Pakistan is currently at the top of the first test against Sri Lanka, thanks to Shakeel’s impressive double century

(Saud Shakeel had to do the bulk of the run-scoring after the eighth wicket fell•Jul 18, 2023•AFP/Getty Images)

Pakistan is currently at the top of the first test against Sri Lanka, thanks to Shakeel’s impressive double century. GALLE, Sri Lanka -GALLE, Sri Lanka – Saud Shakeel was one of the few Pakistan batters to achieve a double century during a test in Sri Lanka as the visitors won the first test, scoring 461 on Tuesday.

After being 149 runs behind on the first day of play, Sri Lanka reduced that to 135 after a 14-for-no loss when they reached stumps on day three. Shakeel was left stranded on the 208th wicket, his second century in two innings, when Pakistan had been wiped out following tea.

In the six tests he has taken following his debut in December, he’s achieved a double hundred and 100 and five half-centuries. His Bradmanesque score is 98.5. Shakeel was the primary player in Pakistan’s bowling by weaving crucial partnerships with the middle order and the back after the top order fell.

With the score at 101-5, a big one-inning lead was not the main thought in the minds of Pakistan. However, Shakeel also scored 177, together with Agha Salman, to save his team. It was the record-breaking partnership for Pakistan in the sixth wicket in a match against Sri Lanka, improving on the stand of 173 runs with Sarfaraz Ahmed and Asad Shafiq back in Dubai in 2017.

“When I went to play, I wanted to strike,” Shakeel said. “If I’d tried to play defensively, we’d be bowled out at 150. So, I was aggressive and played the game to the fullest.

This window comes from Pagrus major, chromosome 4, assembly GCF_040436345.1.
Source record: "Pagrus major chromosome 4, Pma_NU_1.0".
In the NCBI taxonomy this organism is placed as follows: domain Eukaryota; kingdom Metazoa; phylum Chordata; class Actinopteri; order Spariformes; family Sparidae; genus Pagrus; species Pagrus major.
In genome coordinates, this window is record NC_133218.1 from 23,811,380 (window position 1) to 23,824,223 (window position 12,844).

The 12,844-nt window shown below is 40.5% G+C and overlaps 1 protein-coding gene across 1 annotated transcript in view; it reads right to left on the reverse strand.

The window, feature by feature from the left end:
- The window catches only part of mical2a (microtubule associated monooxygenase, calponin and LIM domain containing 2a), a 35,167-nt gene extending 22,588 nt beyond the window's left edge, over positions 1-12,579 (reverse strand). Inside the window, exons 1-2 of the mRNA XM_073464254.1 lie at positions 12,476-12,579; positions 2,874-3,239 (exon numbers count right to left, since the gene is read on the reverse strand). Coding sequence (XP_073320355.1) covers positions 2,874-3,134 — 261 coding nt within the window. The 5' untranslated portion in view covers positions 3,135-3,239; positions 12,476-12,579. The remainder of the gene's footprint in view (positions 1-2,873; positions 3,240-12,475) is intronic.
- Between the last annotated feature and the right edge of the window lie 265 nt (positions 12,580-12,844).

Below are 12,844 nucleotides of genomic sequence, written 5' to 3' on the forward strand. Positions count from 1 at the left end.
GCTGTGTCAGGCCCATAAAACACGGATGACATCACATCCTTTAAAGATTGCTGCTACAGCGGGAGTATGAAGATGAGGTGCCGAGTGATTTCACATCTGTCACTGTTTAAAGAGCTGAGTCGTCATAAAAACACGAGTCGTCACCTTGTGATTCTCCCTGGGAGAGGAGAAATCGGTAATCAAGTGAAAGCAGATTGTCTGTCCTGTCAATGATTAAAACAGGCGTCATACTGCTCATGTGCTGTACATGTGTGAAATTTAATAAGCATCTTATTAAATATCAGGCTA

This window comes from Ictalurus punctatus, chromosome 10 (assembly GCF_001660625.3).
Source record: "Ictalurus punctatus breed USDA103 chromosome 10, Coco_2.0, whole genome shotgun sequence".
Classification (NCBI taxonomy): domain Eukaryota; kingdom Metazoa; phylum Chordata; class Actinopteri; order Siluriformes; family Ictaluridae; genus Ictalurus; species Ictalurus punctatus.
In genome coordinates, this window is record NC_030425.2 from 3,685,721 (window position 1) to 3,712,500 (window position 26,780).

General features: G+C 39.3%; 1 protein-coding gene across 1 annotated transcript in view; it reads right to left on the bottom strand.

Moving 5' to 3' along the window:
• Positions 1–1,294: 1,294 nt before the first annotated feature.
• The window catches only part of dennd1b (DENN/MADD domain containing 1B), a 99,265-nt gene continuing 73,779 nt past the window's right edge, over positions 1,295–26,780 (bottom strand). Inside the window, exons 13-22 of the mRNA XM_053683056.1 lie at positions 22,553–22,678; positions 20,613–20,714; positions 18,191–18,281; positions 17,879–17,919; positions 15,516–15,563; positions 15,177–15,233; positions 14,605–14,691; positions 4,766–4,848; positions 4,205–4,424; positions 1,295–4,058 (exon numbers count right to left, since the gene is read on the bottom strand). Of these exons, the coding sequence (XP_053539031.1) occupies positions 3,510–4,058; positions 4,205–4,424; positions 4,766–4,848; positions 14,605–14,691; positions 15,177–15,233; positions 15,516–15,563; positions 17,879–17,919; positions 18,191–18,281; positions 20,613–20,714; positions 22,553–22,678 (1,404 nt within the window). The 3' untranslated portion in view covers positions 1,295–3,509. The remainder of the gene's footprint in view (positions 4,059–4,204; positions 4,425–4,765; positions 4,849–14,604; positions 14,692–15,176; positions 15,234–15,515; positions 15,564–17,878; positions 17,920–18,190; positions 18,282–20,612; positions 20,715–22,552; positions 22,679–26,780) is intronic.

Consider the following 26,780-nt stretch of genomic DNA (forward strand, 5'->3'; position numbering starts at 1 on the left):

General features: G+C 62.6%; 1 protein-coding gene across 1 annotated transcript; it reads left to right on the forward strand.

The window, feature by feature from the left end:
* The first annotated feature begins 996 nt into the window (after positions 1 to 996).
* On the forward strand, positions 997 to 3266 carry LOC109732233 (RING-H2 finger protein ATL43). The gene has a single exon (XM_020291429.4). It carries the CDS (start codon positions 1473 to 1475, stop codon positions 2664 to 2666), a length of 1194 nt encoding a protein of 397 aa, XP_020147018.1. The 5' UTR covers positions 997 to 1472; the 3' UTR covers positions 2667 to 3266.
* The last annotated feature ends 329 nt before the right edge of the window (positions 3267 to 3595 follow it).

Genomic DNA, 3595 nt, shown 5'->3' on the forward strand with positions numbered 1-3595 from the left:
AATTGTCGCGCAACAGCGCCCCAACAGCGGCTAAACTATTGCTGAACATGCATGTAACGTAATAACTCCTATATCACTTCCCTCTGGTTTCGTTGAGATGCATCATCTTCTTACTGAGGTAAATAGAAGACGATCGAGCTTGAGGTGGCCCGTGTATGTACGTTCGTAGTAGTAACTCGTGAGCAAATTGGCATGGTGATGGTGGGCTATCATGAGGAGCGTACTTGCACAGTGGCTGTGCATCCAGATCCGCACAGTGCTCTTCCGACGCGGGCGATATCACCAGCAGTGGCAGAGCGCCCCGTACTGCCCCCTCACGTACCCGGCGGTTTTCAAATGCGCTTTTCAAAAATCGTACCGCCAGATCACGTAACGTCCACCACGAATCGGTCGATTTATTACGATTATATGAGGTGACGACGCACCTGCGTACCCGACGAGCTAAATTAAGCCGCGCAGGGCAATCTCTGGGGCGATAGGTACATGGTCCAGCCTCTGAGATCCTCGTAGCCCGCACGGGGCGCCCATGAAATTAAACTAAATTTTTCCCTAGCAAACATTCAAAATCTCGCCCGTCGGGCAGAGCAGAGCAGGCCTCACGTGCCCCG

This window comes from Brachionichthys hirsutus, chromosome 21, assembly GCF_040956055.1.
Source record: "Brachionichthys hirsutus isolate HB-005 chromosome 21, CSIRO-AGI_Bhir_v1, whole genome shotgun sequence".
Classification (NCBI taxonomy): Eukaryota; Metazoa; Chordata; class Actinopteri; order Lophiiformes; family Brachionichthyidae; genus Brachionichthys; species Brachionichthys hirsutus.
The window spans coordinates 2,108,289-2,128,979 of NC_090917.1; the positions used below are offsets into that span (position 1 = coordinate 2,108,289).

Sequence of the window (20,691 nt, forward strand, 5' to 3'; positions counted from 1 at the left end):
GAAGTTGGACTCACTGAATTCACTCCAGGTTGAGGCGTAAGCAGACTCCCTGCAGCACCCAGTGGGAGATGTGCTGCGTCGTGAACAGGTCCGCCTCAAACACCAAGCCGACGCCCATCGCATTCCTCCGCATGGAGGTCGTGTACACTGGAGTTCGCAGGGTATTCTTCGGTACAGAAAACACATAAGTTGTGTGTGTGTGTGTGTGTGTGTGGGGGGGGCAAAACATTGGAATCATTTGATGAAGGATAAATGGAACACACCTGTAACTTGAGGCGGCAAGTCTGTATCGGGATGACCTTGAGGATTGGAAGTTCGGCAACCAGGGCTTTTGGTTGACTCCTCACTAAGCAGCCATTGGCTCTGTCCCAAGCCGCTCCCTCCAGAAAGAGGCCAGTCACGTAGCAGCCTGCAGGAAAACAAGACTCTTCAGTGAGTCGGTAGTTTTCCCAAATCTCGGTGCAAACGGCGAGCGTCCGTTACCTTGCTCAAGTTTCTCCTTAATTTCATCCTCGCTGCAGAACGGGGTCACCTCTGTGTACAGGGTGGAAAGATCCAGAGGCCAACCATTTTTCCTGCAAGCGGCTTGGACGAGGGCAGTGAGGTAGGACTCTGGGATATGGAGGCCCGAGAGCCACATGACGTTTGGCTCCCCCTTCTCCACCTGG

“We have been trying to perform this style of cricket in the home camp. The coaches have backed me. I’m pleased with my effort.

Shakeel used his feet skillfully to spinners and hitters through an unconventional batting method, causing the ball to bounce around and forcing Sri Lankans to extend the field in his engagement with Salman. Ramesh Mendis made the breakthrough in the damp morning session after he got Salman stuck for the 83rd wicket.

In the middle, Shakeel switched gears and was satisfied to take the strike off the tail. The technique was successful. In the afternoon, Shakeel extended the seventh-wicket partnership with Noman Ali to 52 runs. He also added a match-defining score of 94 runs alongside Naseem Shah to take the 9th wicket. The contribution of Naseem Shah was only six runs.

“When we were 8 wickets adrift, and Naseem Shah came in with me, he told me I could take the double century,” Shakeel said. “Lot of praise for his support and not letting me get scared.” Sri Lanka was sloppy in the field when Shakeel was dropped twice: on his 93rd off by Nishan Madushka in the leg gully and on 13 on 139 by Angelo Mathews at deep mid wicket.

The left-handed batsman made his second hundredth birthday by slicing Dhananjaya de Silva to square. He then cut across the fielders to score four. After the last man, Abrar Ahmed was out for 10, scoring 461. Shakeel did not lose after an innings that lasted 506 minutes. In that time, Shakeel was faced with 361 balls and also hit 19 boundaries.

There are only two players from outside the country, two from overseas — West Indies’ Chris Gayle (333) and England’s Joe Root (228), who are more successful in Galle over Shakeel.

Mendis ended the day with a five-wicket haul. It was his fifth wicket in 13 innings, and Prabath Jayasuriya took three wickets. In the end, Sri Lanka bowlers struggled against Shakeel’s savvy batsmanship. Shakeel.

The Sri Lankan openers played 3.4 overs with no issues before lousy weather forced the team to end their innings early in the game. However, they face a massive task ahead of them on Day 4.

“It’s the most important day of the match between Sri Lanka and India,” Sri Lanka coach Chris Silverwood said. “We must be ready and show the best effort forward.

“We are not at most effective when it comes to the ball. It was great to watch Ramesh get five wickets. However, as a group, we should have been better. The questions we asked were excellent the other day. We missed some crucial opportunities, and it turned out to cost us dearly.”

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